Call Recorder Versatility Test – What’s your Score?

When it comes to call recording, there are features and functionality abound, but you can only take full advantage of all of them if you have the power of versatility and customizability. Many call recording solutions do not offer customization capabilities to make the recorder work precisely how you want it to.

Let’s face it, with a fully-functioning call recorder customized to your exact specifications, you have the power to pinpoint agent performance gaps, identify potential compliance infractions, rescue at-risk customers, uncover workflow problems, and so much more. However, with a rigid call recorder, you may only be scratching the surface with regard to your call recording potential.

When assessing the versatility level of your call recording software, there are several variables/areas to consider. But first, let’s establish a grading system so you can measure the versatility of your call recording system. Using a scale of 1-10, one means you have virtually no capabilities in the particular area, while 10 means you meet that criteria perfectly.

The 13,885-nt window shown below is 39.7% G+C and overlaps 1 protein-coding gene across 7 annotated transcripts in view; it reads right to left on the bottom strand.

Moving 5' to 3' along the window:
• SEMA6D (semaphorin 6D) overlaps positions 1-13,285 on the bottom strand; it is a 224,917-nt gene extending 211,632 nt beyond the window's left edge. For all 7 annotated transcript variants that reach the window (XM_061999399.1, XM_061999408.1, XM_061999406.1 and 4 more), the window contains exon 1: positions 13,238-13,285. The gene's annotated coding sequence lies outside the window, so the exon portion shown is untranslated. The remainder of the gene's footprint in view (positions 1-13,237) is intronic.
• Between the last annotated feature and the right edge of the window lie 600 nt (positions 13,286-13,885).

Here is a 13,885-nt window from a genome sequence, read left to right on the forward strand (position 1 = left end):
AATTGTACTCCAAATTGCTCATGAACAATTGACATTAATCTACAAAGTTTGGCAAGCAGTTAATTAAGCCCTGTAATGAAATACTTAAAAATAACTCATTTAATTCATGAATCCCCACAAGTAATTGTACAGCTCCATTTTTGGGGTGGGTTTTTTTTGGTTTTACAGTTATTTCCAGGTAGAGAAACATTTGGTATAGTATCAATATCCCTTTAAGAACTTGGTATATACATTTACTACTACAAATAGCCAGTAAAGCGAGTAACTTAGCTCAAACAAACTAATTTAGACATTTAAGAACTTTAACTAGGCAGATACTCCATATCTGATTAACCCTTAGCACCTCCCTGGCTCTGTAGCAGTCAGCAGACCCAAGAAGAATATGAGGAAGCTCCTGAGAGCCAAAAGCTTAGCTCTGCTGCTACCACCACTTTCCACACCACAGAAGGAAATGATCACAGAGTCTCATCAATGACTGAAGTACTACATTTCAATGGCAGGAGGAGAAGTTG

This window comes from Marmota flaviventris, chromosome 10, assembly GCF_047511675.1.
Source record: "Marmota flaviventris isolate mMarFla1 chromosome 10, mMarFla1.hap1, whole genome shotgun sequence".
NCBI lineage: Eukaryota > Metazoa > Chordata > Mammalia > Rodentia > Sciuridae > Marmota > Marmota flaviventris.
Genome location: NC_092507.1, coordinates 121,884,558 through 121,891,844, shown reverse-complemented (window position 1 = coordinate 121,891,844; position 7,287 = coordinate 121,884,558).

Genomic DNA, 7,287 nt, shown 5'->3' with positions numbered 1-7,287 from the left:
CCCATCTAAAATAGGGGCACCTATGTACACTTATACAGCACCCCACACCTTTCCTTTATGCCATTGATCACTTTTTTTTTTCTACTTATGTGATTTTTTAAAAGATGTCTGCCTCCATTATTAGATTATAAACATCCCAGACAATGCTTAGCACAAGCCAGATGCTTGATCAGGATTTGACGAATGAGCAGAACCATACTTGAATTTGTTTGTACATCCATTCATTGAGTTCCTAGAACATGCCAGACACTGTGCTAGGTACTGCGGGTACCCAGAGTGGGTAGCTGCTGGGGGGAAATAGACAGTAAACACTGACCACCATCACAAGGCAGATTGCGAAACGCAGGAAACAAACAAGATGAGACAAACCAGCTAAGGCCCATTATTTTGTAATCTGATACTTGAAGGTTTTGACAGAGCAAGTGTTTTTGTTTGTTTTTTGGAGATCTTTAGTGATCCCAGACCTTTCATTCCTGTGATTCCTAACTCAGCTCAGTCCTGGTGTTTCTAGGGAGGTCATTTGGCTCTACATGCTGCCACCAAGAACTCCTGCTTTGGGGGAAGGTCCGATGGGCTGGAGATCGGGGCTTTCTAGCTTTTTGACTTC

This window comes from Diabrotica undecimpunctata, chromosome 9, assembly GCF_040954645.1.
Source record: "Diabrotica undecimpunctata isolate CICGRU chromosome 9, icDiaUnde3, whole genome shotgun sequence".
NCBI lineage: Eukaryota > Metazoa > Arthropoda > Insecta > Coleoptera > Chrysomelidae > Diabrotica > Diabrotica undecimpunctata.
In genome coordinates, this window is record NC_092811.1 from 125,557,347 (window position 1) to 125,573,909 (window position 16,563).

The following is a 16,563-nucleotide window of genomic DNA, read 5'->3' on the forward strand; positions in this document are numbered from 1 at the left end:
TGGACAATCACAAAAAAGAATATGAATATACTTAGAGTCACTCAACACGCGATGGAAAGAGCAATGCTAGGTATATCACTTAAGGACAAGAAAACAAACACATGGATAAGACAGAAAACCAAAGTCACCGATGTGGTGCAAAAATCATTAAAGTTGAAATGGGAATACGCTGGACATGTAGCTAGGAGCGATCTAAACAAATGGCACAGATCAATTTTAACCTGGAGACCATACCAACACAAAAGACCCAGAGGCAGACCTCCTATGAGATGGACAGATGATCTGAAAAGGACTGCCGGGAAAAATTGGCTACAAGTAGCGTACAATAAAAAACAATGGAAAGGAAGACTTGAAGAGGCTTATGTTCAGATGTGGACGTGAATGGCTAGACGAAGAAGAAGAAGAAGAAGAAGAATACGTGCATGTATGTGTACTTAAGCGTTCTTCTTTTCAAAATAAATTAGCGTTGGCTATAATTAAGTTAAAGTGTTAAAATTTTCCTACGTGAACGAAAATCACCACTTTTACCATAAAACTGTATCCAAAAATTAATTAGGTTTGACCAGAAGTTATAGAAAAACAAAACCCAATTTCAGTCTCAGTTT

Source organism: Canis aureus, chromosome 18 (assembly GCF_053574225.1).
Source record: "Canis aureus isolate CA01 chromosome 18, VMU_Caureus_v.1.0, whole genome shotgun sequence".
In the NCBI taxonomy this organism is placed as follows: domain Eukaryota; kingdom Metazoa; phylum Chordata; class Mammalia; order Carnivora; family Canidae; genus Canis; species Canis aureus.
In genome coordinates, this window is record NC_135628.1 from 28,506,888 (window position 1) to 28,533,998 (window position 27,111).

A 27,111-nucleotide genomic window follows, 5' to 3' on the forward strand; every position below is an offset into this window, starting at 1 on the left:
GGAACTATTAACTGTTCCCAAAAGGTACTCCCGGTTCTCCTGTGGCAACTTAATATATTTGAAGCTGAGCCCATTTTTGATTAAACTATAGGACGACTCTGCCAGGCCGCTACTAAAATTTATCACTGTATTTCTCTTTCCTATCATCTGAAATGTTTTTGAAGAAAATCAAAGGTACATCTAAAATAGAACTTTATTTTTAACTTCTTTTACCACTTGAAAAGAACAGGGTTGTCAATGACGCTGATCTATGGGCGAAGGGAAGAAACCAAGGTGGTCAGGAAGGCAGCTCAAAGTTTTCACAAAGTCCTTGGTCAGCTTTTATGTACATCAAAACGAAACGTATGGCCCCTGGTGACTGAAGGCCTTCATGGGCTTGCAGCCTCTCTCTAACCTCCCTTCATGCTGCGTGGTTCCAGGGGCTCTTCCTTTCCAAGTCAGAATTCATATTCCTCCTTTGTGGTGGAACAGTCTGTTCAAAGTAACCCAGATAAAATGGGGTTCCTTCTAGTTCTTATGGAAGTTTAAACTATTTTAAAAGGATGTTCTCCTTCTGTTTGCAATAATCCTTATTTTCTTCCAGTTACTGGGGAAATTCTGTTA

Data Acquisition:

Versatility in terms of the types of data that can be culled, combined and mined can lead to a new level of intelligence gathering, and subsequently, dramatic enhancements in service and sales performance. Many contact centers today utilize a combination of landlines, VoiP, chat and even Skype for Business when communicating with customers. If your recording software was only capable of capturing a fraction of these modalities, you would only see a sliver of the full picture regarding customer service performance, agent workflow optimization or sales conversion success.

Therefore, imagine the value in recording landline, VoIP, mobile, Skype, and even Office 365 all on the same system.

Rate your recorder on its “data acquisition” versatility → [1 2 3 4 5 6 7 8 9 10]


System Interoperability: